Autumn leaves

Autumn leaves

It is a bright morning and the leaves are moving to their autumnal hues. This tree is glinting in the sunlight as I wait for my lift to the Middlesborough Guitar Show. I see the 4×4 approaching. It is so off-the-road rope and pitons might be helpful. Clamber… grunt… clamber.. I am seated in the back. Sigh of relief and some good humoured banter with my mates as we make the drive to the show. We swing into the car park of a brick built 1960s hotel, gleefully savouring the ambience.

We pay in  and reconnoitre the stalls.  The unanimous conclusion is that the fair is smaller than the one we went to in Gateshead about six months ago. At this point Alan dives off to buy pots and bits and pieces for the mandocaster he is building (don’t ask). I mooch around in a much more leisurely fashion with Tom and he talks me through some of the ukeleles that are on display. There are some very nicely made wooden ukes going for about GBP 100 (the baritone does look good). They do come in a case, although the salesman keeps apologizing for the fluffy pink lining. Me and Tom quite like the lining. I move away from the stall, since this would amount to a major purchase and I did not come out prepared for that. I content myself with buying a 10 foot guitar lead for GBP 6 and a steel bottleneck for GBP 3. Tom snaffles some Elixir strings for a snip at GBP 6, too. Suddenly we are standing in front of another uke stall and listening to a much more extroverted sales pitch and demo. The ones on display here are made of plastic, sound passable and are going for GBP 17. The issue is no longer whether I buy, but rather what colour to opt for. I reject the yellow and red and plump for the blue. And off I toddle, the owner of a little uke.

Bacon Banjo

Bacon Banjo

We meet up with Alan again and decide to get coffee. As we join the queue, I notice a makeshift menu and am attracted to the idea of a bacon butty. Tom and Alan inform me that another name for that is a bacon banjo, and this seems highly appropriate for this occasion. I present a pic of the said banjo for your inspection. It is a bit dry in the eating; I should have taken a pat of butter for it but I can’t be bothered to go back to the counter. We discuss the show and our strategy for the remainder of the day. We decide to got to a demo of guitars by a company that makes vintage guitars but with contemporary design and equipment improvements.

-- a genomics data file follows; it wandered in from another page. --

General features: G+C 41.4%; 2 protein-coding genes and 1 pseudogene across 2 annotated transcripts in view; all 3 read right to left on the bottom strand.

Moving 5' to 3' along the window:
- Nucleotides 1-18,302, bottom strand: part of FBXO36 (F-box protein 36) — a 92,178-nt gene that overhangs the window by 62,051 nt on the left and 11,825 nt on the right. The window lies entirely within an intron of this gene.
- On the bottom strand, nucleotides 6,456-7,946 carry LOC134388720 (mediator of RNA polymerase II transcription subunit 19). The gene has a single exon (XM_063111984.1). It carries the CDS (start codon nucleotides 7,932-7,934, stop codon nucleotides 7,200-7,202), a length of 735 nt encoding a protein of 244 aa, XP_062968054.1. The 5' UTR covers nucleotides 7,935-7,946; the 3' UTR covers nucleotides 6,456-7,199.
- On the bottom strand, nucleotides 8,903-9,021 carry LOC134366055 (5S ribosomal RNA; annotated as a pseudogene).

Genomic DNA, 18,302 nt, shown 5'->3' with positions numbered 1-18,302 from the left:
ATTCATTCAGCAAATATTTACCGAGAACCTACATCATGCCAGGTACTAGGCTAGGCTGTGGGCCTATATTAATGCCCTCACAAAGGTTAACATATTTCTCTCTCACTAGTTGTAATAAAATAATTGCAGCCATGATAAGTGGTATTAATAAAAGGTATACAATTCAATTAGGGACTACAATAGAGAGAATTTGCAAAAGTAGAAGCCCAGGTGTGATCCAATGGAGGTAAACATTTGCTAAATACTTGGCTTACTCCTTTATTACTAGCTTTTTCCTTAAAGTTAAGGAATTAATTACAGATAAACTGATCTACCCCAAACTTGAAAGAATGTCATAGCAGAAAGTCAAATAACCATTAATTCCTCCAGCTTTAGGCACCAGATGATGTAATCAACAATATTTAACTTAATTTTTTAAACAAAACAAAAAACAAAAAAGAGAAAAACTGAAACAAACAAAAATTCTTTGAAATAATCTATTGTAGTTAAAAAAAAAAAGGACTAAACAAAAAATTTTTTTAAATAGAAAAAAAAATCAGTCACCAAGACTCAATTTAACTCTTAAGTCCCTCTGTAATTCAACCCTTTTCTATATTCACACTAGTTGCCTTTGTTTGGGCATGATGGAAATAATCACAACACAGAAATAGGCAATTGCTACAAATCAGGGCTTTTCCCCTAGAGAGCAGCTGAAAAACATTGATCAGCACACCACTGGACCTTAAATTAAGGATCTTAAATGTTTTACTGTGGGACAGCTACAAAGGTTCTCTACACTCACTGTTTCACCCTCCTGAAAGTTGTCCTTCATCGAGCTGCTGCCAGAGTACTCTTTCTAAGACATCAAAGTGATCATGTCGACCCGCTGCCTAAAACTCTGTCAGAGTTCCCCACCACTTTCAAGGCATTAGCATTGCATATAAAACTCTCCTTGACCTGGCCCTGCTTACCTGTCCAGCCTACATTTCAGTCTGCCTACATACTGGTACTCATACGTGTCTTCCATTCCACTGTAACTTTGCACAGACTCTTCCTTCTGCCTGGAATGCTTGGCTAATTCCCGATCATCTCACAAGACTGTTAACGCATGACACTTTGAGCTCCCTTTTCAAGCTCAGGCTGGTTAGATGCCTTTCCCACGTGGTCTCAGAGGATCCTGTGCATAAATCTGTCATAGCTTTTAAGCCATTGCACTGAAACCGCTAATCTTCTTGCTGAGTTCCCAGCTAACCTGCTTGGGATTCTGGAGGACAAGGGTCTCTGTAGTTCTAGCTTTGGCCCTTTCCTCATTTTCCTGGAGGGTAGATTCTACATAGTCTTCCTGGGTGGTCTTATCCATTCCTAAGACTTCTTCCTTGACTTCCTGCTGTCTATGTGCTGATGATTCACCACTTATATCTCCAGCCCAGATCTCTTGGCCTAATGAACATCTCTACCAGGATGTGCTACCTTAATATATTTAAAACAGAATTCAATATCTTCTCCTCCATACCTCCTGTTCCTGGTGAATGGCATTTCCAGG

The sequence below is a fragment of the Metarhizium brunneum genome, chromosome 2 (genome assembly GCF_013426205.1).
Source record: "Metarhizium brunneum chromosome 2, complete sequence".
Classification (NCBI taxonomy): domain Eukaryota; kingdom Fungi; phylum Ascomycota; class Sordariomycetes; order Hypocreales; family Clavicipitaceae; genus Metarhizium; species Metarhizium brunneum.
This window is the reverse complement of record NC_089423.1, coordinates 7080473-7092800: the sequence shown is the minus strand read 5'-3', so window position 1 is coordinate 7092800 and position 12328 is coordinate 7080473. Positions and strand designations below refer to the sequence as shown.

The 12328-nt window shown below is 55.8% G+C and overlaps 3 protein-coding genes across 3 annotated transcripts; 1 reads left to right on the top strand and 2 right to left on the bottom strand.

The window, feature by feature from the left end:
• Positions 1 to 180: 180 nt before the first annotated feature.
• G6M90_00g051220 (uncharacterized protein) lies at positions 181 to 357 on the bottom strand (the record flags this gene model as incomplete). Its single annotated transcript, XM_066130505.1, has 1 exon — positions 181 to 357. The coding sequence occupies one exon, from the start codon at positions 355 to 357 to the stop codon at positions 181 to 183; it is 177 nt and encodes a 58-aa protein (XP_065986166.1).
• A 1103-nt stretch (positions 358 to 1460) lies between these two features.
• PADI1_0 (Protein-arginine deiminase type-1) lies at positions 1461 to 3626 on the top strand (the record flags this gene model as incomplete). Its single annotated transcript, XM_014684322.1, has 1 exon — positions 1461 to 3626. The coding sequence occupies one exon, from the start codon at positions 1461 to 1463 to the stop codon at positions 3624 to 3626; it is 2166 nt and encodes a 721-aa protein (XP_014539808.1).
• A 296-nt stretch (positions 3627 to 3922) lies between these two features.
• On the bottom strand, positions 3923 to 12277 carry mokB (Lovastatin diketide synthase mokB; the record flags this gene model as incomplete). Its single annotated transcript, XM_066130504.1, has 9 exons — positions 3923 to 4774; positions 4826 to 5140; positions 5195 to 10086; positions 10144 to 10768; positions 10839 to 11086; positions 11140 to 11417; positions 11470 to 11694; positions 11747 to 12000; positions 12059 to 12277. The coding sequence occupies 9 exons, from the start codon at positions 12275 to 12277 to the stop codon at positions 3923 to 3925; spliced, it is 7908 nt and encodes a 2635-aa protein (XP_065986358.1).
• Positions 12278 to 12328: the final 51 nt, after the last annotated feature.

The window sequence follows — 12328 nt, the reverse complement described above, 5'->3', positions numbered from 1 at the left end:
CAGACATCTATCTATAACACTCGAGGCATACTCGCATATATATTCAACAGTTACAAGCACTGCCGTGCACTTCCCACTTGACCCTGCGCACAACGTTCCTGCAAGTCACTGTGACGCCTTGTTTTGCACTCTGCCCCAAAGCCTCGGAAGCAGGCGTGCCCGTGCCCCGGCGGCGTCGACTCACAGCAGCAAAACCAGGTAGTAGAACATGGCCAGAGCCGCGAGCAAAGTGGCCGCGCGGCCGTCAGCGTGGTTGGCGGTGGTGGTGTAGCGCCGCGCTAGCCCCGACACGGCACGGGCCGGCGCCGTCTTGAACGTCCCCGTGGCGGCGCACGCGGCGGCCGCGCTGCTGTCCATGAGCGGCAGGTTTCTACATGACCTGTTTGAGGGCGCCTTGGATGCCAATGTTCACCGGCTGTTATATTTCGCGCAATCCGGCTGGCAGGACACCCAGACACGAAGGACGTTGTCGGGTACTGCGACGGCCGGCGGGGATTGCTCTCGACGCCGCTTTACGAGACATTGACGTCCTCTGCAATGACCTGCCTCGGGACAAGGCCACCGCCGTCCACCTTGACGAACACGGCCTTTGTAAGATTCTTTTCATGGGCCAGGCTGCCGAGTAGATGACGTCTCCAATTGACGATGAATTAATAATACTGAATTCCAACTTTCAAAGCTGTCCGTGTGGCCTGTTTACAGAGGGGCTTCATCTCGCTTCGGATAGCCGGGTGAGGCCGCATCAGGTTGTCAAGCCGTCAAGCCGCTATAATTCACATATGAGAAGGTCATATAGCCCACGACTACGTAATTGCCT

Gavin Coulson

Gavin Coulson

The demo hall is almost full; I leave Tom and Alan and find a single free seat. A very pleasant and unassuming young man with extremely long hair takes the stage and starts to explain what the company he represents (he is Gavin Coulson of John Hornby Skewes & Co  Ltd) has to offer. Gavin then starts playing the guitar and an awed silance descends upon the audience. At one point he plays a bass guitar, fingering the bass notes and picking out a classical  tune with harmonics on the higher strings. He finishes his demo by playing a Gary Moore piece on one of their flagship guitars. I have heard some good guitarists in Second Life but this guy just puts all that into a very parochial context as far as I am concerned. The demo ends. I go up to Gavin and ask him if I can take a pic for my blog and then hook up with Tom and Alan again. They could barely speak; they seemed almost stunned by the brilliance of Gavin’s technique and the emotional quality of his sound.